The flawed but likeable characters. The incredible spectacle. An team of underdogs fighting overwhelming odds. A huge plot twist that nobody sees coming.
The Path of a Hero
There are many reasons why the first Star Wars movie, aka A New Hope — and in fact, the entire original trilogy — worked. The list above is just a handful of them. But one the greatest reasons that Star Wars transcended "blockbuster movie" status to become a veritable cornerstone of pop culture is because it follows the classical Hero's Journey story structure. The Hero's Journey is a kind of story that resonates deep within the human consciousness.
It goes like this.
A hero rises from obscurity, faces one trial after another, falling hard but getting back up again. He is counseled by a wise mentor, joined by loyal friends, faces an enemy stronger than himself, and overcomes incredible adversity to save the world. (Er, the galaxy.) This plot structure has been used in countless movies, TV shows, novels and more. Neo followed this path in The Matrix. Katniss Everdeen demonstrated the perfect hero archetype in The Hunger Games. Jack Shepard became the destined hero on Lost.
Don't Call Them Copycats
The first season of Star Wars Rebels is out on Blu-ray on Monday, Sept. 1. The good folks at Lucasfilm were kind enough to send over a copy a little early, and watching these episodes and all of the bonus features reminded me why the original trilogy was so great — and why Rebels so perfectly captures the tone, style, and spirit that made it work.
For starters, Rebels cleverly remixes the character traits and personalities of Luke, Leia, Han, Chewie, and the rest into a form that's both familiar and fresh. But they're hardly carbon copies of the Star Wars inhabitants we love.
Instead of a single Jedi, this crew boasts two: Kanan, the Han Solo-like rogue who's good with a blaster but was secretly a Jedi before the Empire's rise; and Ezra, the young hero just beginning to learn the ways of the Force. Shades of Leia's feisty-but-nurturing side can be witnessed in Hera, the gifted pilot and loyal Rebel who leads the crew.
Chewie's gruff, animalistic nature is present in Zeb, a short-tempered warrior whose look is based on Ralph McQuarrie's original design for Chewbacca. R2-D2 gets a perfect successor in the cranky but reliable astromech droid C1-10P, aka "Chopper." And to keep things relevant, a dash of modern sensibilities are present in Sabine, the brilliant Mandalorian munitions specialist who excels at heat-of-the-moment improvisation and has an affinity for tagging her targets with Rebel symbols.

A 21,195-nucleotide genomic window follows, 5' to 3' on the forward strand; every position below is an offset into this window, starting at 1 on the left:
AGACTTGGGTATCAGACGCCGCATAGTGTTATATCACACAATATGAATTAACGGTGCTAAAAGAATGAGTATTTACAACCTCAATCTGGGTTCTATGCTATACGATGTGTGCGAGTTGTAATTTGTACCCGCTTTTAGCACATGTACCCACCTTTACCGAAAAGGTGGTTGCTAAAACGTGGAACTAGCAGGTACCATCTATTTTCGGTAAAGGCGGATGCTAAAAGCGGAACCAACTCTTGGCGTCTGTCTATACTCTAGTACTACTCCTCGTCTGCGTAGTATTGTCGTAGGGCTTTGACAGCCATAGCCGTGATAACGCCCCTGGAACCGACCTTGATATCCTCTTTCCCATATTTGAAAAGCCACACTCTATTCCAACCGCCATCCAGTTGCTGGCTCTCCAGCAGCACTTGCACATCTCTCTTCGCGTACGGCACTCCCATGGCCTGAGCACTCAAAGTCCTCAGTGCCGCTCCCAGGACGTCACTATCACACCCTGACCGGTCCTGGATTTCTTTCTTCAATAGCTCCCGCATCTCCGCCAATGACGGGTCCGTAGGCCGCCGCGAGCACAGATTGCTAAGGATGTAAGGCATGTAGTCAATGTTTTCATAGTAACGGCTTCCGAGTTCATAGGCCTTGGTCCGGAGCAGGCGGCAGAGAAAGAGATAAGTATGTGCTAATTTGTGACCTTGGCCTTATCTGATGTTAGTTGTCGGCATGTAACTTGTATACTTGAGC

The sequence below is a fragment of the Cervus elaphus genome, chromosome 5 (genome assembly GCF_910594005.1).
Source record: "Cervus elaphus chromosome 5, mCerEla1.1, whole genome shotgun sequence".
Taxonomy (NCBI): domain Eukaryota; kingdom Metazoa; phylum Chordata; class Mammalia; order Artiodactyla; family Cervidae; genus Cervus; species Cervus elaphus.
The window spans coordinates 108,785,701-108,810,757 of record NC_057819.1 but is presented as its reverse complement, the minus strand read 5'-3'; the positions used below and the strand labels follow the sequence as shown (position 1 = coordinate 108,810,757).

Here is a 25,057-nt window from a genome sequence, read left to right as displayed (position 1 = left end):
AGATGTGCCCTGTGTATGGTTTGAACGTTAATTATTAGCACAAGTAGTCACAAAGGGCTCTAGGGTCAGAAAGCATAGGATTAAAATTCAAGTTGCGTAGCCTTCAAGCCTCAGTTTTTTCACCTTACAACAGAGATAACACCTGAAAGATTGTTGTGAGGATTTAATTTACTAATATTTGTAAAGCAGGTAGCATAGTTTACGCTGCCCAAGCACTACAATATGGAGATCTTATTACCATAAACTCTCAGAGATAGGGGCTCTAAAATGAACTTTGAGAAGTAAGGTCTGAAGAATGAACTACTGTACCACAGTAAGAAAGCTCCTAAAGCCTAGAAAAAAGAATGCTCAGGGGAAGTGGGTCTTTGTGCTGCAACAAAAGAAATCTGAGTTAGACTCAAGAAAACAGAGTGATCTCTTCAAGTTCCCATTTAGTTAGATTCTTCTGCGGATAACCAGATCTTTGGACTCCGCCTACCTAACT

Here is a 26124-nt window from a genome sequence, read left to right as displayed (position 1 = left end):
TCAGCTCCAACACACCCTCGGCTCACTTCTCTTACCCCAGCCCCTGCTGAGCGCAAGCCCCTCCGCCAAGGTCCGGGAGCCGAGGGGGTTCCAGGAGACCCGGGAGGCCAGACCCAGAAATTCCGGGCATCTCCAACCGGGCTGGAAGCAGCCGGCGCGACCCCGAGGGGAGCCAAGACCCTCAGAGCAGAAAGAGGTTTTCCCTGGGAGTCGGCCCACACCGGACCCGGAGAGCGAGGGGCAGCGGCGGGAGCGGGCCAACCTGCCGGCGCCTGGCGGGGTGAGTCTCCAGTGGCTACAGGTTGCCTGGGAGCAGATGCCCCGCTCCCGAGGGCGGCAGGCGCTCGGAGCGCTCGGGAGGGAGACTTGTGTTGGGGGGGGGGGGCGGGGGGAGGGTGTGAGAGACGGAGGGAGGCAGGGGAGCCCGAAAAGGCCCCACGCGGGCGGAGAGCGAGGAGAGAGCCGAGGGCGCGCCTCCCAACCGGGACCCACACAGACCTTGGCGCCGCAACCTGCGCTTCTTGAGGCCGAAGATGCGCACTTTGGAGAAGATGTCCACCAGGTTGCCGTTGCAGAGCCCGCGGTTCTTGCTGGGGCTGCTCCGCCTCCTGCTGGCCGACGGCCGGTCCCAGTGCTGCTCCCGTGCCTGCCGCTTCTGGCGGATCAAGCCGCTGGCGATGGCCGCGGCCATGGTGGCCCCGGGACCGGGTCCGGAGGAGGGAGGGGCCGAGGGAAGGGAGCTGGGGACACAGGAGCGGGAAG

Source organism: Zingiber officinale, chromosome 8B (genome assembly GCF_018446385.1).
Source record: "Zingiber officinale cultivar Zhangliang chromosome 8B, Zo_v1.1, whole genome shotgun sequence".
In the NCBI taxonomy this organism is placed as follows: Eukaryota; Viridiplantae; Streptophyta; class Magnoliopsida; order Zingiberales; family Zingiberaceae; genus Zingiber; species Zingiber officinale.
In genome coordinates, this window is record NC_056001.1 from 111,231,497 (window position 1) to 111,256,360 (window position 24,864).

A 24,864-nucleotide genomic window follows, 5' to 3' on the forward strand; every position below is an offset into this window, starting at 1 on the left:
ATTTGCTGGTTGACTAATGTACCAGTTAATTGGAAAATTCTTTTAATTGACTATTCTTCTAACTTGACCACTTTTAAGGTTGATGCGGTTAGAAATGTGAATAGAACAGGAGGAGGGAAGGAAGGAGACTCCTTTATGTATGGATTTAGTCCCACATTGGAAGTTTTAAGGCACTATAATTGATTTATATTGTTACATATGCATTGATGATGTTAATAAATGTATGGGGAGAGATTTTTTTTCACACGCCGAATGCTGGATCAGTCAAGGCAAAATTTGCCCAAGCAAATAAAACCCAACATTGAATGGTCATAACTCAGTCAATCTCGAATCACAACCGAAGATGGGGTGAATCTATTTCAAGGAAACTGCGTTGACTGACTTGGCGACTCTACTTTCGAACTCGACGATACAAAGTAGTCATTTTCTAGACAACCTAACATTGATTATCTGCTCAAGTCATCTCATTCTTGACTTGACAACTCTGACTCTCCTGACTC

Each member of the crew has a deep, personal grudge against the Empire, and each one appears to be on a Hero's Journey of his or her own. Every one of them aspires to be better than what they currently are (though one or two of them would never admit it), and that's a desire shared by the motley gang from the original film trilogy.
Why It Succeeds
Star Wars Rebels is already a huge hit with a loyal fanbase, and the reason why is simple: it's a worthy successor to the original films. (It's also everything that the prequels aren't, but that's another argument for another day.)
Rebels hits all the right notes, tapping into that magical formula that fans know and love. A cynical person might see the series as a carefully strategized creation that trades on nostalgia. But the Blu-ray release, and particularly the behind-the-scenes features, aptly demonstrate how much love, thought, and care poured into every episode of the show. Star Wars is in very good hands.
Sure, it starts a little slow (one early episode is about two characters stealing a TIE Fighter — and that's pretty much it). But it finds its groove quickly — much faster than Star Wars: The Clone Wars did — and everything clicks into place. The crew makes friends, faces betrayals, fights Stormtroopers, and digs into their mysterious pasts. Over the course of just 13 half-hour episodes, this collection of brand-new characters somehow become integral to the Star Wars saga. I defy you to watch it and not find yourself loving and rooting for Hera, Kanan, Ezra, Sabine, and Zeb by the end.
The Blu-ray is a great way to get caught up before season 2 begins, and that's something you should definitely do. The second season is upping the stakes in every way, sending the Ghost out into the wider galaxy as part of the Rebel Alliance. Darth Vader enters the picture, voiced by James Earl Jones himself, while Grand Moff Tarkin takes a personal interest in stopping our heroes at all costs. And some familiar faces not seen since the Clone Wars are resurfacing....
Star Wars Rebels: Season 1 on Blu-ray is in stores on Tuesday, Sept. 1.